The famed Vietnamese psychic of Kauai.
Mrs. Nguyễn sat impatient, twirling her dark jade bracelet on her left wrist, calmed by its coolness. Her mother had taught her that you can tell if jade is real by how cool the stone feels against your skin.
The all-white waiting room that matched the exterior of the mansion had an eeriness to it, making it seem like she was in a psych ward. Mrs. Nguyễn distracted herself by observing the young receptionist, who was also wearing all white, filing her acrylics into a coffin shape. She felt a pang of jealousy at how youthful and pretty the receptionist was, and how her own hair used to be jet black and thick as rope, once upon a time. Mrs. Nguyễn reached up to flatten her thinning gray hair that had wisps of silver peeking out. She shifted her weight and crossed her legs, dangling off her worn penny loafers to allow her sticky feet to breathe a little—a brief respite from the hot Hawaiian sun.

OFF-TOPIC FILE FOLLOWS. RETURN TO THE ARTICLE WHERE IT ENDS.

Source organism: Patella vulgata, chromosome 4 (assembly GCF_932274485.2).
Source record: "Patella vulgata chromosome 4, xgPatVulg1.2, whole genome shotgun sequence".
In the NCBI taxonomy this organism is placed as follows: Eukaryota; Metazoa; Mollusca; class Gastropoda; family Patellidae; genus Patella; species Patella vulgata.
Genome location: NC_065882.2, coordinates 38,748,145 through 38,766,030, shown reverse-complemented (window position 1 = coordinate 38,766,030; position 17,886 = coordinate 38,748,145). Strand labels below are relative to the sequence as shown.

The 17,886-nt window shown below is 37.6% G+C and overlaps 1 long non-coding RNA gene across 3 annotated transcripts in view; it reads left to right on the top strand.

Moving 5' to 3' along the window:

As soon as the clock struck 10:00 a.m., everyone in the waiting room looked up, hopeful that the receptionist would call their name. But the receptionist called out for Mai Nguyễn. Mrs. Nguyễn got up rather smugly, putting her shoes back on. She clutched her fake Louis Vuitton bag, along with the two color-coded folders that had been sitting on her lap, and made her way toward the windowless back room.
A chorus of disappointed voices, with accents from all over the world, erupted. Their weary, traveler faces were heavy with jet lag and greasy from the Zippy's breakfast platter they got earlier.